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10 unique traits of retirement benefits in the insurance industry


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A number of industries stand out for their unique approach to employee benefits, including the insurance industry. Here, the quality of benefits are typically higher and employees tend to engage in the programs to a greater degree.

At their core, benefit programs are designed to help a company attract and retain employees. However, there can be wide variability from one industry to the next. This is true both in terms of the types of benefits offered (health insurance, retirement plans, parental leave, life insurance, etc.) and the specific design of what’s made available to the workforce. 

Between the millions of participants on our recordkeeping platform and hundreds of companies who have participated in our surveys, we’ve identified 10 ways retirement benefits (and financial wellbeing programs) are different in the insurance industry.

  1. Most large insurance companies have defined benefit plans, but they are not the primary retirement savings vehicle for the workforce

    According to Alight’s 2021 Trends & Experience in Defined Contribution Plans, defined benefit (pension) plans are popular in the insurance industry. However, only one-quarter of insurance companies have an open and ongoing pension plan. The rest are either closed to new participants or frozen for all workers. A defined contribution (DC) plan is now the primary retirement savings vehicle for employees of all insurance companies.

     
  2. Automatic enrollment in the 401(k) plan is nearly universal

    While automatic enrollment has caught on across industries, it is nearly ubiquitous among insurance companies. As of 2021, 92% of insurance companies default their workers into the DC plan, compared with only about three-quarters of non-insurance companies. 

     
  3. Default contribution rates for automatic enrollment tend to be higher

    On average, the default savings rate for insurance companies tends to be higher: 5.1% compared to 4.2% for non-insurance.
Automatic enrollment default contribution rate
  1. There is more interest in annuities in DC plans  

    Given the nature of their business, it should come as no surprise that insurance companies have more interest in adding annuities to their DC plans. Among insurers that don’t have an annuity option in their plan, 91% are very or moderately interested in adding one. By comparison, just 63% of non-insurance companies are interested in doing so.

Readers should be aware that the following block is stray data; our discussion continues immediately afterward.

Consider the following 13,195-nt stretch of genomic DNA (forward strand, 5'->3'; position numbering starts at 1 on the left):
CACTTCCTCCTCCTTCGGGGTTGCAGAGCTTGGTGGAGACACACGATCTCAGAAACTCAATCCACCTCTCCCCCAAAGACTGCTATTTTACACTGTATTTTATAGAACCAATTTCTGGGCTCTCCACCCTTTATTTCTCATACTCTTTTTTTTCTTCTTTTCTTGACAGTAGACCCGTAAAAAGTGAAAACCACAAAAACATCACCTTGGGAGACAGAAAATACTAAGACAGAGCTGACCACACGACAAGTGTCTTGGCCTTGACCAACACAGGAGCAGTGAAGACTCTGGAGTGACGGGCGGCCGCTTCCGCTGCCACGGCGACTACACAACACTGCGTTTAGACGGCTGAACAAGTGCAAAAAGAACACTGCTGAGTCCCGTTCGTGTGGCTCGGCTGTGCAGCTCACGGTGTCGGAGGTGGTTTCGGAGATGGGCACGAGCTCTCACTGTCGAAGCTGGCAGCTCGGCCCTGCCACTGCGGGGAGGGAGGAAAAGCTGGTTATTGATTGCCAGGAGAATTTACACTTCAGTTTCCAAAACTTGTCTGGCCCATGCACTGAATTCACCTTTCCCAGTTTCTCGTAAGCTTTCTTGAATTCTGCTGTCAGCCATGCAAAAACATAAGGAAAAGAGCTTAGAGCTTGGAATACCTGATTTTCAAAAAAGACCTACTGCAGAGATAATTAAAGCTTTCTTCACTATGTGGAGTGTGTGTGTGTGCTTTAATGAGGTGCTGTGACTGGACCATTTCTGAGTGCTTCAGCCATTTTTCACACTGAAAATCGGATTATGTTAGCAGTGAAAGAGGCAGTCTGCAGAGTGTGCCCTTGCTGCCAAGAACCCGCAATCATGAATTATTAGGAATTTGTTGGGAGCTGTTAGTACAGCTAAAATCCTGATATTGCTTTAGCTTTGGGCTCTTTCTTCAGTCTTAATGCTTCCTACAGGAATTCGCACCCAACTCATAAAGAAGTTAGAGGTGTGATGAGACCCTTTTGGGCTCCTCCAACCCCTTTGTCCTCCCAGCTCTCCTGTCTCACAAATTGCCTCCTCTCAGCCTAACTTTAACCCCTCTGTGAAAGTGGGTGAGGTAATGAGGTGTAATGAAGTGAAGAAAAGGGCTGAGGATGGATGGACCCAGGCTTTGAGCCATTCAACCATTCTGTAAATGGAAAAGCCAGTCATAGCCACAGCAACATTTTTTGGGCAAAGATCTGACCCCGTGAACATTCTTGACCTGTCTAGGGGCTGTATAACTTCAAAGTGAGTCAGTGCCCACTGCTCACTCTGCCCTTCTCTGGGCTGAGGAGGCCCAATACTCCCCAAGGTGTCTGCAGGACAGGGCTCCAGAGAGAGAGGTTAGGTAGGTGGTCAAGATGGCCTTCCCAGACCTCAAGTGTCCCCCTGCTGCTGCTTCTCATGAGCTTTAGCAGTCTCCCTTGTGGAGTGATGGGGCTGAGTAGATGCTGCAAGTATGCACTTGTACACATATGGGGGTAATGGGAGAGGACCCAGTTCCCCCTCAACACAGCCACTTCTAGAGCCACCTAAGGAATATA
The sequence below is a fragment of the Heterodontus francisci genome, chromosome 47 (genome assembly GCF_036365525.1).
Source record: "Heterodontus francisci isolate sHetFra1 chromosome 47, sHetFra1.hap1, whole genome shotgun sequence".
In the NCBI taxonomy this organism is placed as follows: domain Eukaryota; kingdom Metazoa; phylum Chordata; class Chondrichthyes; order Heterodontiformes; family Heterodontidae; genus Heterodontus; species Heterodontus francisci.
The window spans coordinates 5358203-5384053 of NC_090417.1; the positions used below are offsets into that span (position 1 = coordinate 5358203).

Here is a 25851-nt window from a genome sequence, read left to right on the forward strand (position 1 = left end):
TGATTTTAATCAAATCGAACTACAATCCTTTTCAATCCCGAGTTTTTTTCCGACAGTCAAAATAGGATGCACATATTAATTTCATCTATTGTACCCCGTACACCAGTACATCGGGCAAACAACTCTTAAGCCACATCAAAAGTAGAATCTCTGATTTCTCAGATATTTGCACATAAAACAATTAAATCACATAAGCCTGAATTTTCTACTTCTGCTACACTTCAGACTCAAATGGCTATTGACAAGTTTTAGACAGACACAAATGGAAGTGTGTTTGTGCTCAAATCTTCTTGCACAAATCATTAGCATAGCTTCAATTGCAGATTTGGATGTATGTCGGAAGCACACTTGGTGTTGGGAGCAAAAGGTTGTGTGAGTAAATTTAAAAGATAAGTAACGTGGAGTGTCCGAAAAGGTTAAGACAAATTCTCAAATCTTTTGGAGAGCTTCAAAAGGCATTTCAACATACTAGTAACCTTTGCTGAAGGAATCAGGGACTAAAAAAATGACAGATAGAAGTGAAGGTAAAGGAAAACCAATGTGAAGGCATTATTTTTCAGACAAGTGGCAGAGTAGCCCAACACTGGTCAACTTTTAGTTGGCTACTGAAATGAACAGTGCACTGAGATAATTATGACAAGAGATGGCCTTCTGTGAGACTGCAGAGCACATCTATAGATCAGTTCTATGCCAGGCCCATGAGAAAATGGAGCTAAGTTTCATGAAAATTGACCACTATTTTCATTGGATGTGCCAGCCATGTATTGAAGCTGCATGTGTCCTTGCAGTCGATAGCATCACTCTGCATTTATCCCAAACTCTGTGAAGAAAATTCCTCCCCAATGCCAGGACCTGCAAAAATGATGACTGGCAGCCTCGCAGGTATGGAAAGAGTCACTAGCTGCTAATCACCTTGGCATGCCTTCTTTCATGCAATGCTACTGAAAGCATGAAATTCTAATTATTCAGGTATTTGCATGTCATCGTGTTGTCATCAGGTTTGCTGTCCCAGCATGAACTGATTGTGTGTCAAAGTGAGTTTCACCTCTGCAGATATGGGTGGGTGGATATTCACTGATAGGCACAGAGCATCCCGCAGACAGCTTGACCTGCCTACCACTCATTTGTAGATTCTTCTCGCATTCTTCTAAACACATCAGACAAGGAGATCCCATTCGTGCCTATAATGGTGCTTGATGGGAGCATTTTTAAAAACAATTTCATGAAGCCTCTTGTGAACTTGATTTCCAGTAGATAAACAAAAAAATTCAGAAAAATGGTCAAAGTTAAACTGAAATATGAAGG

2. It’s less likely that Roth contributions are available

    Three-quarters of insurance companies allow workers to save on a Roth basis—considerably lower than the 87% of non-insurance companies who allow for Roth contributions. Interestingly, when Roth contributions are available, a higher percentage of insurance employees (23%) contribute on a Roth basis than other industries (16%), but they tend to contribute less on average (6.3% vs. 6.7%).

     
  3. Self-directed brokerage windows are uncommon

    Only 20% of insurance companies allow participants to utilize a self-directed brokerage account, compared to about half of plans outside the insurance industry.  When insurance companies do offer self-directed brokerage accounts, employee usage is identical to the general population—about 2.5% of participants.

     
  4. Insurance companies are ahead of the curve on student loan programs

    Student loan assistance is a hot topic for many employers, but insurance companies are more likely than non-insurance companies to offer such programs.
Prevalence of student loan programs
  1. Three-quarters of insurance workers save above the match threshold

    Few insurance participants look to the plan design as an indication of how much to save. Three out of every four participants save at a level above the match threshold, compared to only about half of non-insurance company workers.

     
  2. Insurance participants tend to contribute more aggressively than others

    On average, insurance participants have almost 80% of their DC plan contributions going to equities—about 10 percentage points higher than the average for non-insurance participants. 

     
  3. Insurance companies have a heavy focus on financial wellbeing

    Three-quarters of employers in the insurance industry say they are very likely to focus on creating and expanding their financial wellbeing programs to extend beyond retirement decisions. Only about half of non-insurance companies say they are very likely to do the same. 

 
Increasingly, companies are recognizing the importance of helping employees achieve their financial goals through a comprehensive retirement and financial wellbeing program. While programs vary from company to company, organizations are better positioned to attract and retain the talent they need when they know what kinds of benefits are being offered by their competitors. For insurance companies, this knowledge will enable them to take a more strategic approach to designing their own benefit offering, which will have an overwhelmingly positive impact on engagement, productivity, and the overall employee experience.

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